If you thought Wichita’s roads were better today, you were right. Here’s why | The Wichita Eagle

If you drove to work Thursday morning through roads covered in slush, you may have remembered those same roads coated in ice two days earlier. So what was different?

There were freezing temperatures and precipitation both nights; city crews used all 60 trucks to put down sand and salt.

But the sand and salt stayed on the roads before Thursday morning’s commute while it was washed away Tuesday morning. That’s because of the type of rain, said Alan King, Wichita’s director of public works.

“You might have noticed that the results looked better, and a lot of that has to do with the weather cooperating with us,” King said. “Just as the rain comes down and then freezes, that happened again this time, but the amount that came down wasn’t so hard that it washed the roads and washed the material off, so when it started to freeze we still had some material on the roads.”

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The roads were clear enough by mid-morning that half of the trucks were diverted to neighborhood feeder roads, King said. Neighborhood streets do not get treated.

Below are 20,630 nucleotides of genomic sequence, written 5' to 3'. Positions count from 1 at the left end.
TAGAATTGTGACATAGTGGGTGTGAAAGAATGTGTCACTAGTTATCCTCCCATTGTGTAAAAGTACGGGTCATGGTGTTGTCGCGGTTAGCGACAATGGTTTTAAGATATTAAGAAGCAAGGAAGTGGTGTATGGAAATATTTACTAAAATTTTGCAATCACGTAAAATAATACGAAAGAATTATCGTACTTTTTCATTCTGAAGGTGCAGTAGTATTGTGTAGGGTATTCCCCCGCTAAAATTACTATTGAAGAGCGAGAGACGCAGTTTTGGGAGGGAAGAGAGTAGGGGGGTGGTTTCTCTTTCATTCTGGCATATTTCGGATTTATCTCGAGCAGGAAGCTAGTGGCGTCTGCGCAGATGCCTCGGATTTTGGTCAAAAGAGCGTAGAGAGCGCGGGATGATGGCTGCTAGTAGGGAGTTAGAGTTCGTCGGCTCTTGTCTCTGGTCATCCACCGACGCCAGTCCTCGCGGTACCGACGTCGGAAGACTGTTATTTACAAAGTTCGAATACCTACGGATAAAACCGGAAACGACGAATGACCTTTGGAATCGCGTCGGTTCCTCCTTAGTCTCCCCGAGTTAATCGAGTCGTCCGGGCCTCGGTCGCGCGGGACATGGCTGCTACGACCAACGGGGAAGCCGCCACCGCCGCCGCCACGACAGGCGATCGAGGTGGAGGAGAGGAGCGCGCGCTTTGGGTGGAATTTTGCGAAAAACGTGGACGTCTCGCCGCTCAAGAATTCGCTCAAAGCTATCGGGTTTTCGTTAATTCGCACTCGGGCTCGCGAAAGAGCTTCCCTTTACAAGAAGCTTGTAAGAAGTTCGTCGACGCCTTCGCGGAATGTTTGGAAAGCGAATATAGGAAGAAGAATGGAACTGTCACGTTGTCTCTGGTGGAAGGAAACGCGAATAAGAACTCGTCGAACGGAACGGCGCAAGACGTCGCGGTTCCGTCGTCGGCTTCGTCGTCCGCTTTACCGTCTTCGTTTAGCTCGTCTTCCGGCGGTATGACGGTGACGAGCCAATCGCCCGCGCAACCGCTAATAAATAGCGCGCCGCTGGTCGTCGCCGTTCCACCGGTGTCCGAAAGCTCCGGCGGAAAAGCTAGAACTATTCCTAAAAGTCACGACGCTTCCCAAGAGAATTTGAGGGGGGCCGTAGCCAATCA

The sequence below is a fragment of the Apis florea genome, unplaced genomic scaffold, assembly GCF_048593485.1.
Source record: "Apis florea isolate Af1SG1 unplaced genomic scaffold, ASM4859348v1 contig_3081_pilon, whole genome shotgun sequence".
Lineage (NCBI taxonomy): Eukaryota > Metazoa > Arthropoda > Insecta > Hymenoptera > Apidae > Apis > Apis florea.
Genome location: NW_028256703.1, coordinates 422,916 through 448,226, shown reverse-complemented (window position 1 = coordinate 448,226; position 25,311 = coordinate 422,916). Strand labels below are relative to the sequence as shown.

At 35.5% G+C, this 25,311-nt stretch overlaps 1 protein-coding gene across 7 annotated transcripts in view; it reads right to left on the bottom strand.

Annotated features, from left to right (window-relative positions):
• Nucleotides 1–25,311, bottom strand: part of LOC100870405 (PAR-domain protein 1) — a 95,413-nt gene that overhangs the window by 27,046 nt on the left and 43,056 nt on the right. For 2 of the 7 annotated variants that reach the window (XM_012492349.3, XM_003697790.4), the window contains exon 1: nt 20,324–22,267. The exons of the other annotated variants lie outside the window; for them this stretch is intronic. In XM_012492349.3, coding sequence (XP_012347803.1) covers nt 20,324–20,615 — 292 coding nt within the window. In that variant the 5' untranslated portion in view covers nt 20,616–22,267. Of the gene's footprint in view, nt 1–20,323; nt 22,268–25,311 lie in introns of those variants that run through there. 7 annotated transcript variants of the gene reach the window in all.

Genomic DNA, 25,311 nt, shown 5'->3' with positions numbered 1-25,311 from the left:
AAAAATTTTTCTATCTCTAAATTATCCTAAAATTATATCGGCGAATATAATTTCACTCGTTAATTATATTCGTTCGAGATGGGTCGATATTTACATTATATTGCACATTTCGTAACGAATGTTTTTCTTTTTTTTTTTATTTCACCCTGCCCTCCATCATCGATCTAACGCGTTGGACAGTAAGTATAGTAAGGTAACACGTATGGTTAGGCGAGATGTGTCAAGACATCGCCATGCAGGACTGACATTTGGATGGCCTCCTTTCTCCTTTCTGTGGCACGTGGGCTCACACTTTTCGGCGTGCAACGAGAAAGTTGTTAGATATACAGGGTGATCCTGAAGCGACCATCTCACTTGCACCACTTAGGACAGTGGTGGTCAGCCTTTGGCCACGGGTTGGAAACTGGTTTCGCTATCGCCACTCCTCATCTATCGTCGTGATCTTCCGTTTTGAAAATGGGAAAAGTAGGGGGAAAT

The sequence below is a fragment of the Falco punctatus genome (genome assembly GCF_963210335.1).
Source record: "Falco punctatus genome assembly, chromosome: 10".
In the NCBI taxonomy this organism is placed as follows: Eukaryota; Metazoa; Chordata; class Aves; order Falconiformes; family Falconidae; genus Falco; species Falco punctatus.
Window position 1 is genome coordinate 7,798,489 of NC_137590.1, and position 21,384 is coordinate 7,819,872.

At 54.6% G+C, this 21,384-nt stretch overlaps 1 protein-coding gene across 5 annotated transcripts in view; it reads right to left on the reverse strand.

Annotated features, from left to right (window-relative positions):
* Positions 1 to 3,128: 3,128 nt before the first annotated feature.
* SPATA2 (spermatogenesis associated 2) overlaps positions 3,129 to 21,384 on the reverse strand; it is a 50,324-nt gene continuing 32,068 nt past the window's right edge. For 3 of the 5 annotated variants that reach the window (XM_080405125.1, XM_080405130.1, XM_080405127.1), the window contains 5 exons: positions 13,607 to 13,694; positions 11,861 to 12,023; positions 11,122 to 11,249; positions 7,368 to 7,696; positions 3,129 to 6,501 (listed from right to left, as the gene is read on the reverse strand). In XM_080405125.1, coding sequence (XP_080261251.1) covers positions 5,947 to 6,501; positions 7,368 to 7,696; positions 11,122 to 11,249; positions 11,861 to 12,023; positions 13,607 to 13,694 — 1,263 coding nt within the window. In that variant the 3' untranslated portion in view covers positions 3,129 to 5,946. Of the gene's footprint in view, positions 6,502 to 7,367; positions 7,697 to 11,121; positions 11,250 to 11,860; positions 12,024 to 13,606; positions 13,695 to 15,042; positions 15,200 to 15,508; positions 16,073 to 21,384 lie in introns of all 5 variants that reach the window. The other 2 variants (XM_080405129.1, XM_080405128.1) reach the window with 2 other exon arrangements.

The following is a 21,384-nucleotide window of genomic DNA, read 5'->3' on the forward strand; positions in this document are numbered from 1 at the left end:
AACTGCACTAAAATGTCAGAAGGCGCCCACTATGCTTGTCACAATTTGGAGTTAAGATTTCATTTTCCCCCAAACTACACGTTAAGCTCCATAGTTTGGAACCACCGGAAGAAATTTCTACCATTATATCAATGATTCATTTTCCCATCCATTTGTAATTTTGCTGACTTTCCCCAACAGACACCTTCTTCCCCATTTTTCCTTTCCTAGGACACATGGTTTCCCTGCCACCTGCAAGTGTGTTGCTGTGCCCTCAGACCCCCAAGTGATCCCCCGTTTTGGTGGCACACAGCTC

Of the 5,000 lane miles of streets in the city, only the 1,500 lane miles on the primary and secondary routes get treated, which can take up to eight hours, King said. You can track city trucks and plows here: www.wichita.gov/PWU/Pages/SnowRemoval.aspx

There were still slick spots as slush remained on the primary roads Thursday morning. The trucks kept their snow blades up so they could work faster while letting traffic take care of the slush, King said.

And if this week has you concerned about the sand and salt stockpiles, don’t be. King said the city has plenty. Some of it will be used Thursday night in anticipation of more freezing.

A Thursday morning tweet from the Wichita National Weather Service showed the next batch of freezing rain moving into the area.

1105 am – Next batch of freezing rain moving into south central KS and the Wichita metro. #kswx pic.twitter.com/czBOeE0VwA

— NWS Wichita (@NWSWichita) February 22, 2018

One woman was rescued by firefighters after her car slid into the Little Arkansas River two days after an Oklahoma game warden warmed up a bald eagle whose wings were covered in ice.

Wichita police put the emergency accident reporting plan in effect Thursday morning. It allows drivers to report a minor crash at a police station, gas station or online as long as no injuries or alcohol are involved.

If you want a better chance of avoiding a cranky state trooper, follow this Kansas kid’s advice and slow down.

Jason Tidd: 316-268-6593, @Jason_Tidd

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